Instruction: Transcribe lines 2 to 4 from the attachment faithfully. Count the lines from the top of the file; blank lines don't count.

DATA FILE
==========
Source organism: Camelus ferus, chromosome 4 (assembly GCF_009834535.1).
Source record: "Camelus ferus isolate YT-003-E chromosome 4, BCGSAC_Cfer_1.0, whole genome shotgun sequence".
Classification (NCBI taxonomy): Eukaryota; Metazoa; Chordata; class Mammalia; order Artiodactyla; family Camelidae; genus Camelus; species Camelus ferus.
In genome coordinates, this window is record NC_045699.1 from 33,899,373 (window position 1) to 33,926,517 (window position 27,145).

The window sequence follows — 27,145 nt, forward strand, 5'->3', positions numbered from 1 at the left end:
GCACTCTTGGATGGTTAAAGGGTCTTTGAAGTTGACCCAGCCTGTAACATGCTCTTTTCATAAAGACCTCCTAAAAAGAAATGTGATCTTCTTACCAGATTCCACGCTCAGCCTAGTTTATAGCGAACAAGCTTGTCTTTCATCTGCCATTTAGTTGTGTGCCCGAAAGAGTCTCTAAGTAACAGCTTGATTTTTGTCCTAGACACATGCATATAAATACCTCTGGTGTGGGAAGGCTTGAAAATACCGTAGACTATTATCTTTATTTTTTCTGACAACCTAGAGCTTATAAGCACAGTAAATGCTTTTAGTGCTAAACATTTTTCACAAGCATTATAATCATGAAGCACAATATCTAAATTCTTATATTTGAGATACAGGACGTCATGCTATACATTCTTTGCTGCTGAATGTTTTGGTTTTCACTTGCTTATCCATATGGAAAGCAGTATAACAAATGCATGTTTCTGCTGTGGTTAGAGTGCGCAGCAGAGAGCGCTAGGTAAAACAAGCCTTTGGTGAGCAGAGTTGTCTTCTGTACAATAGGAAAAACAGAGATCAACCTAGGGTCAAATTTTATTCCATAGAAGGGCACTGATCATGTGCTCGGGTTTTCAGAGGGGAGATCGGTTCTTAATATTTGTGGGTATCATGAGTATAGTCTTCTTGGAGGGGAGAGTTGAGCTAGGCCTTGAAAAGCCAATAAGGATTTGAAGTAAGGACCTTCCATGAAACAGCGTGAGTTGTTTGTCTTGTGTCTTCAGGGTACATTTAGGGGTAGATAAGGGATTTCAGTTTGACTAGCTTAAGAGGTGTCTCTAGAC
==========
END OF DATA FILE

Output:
Source record: "Camelus ferus isolate YT-003-E chromosome 4, BCGSAC_Cfer_1.0, whole genome shotgun sequence".
Classification (NCBI taxonomy): Eukaryota; Metazoa; Chordata; class Mammalia; order Artiodactyla; family Camelidae; genus Camelus; species Camelus ferus.
In genome coordinates, this window is record NC_045699.1 from 33,899,373 (window position 1) to 33,926,517 (window position 27,145).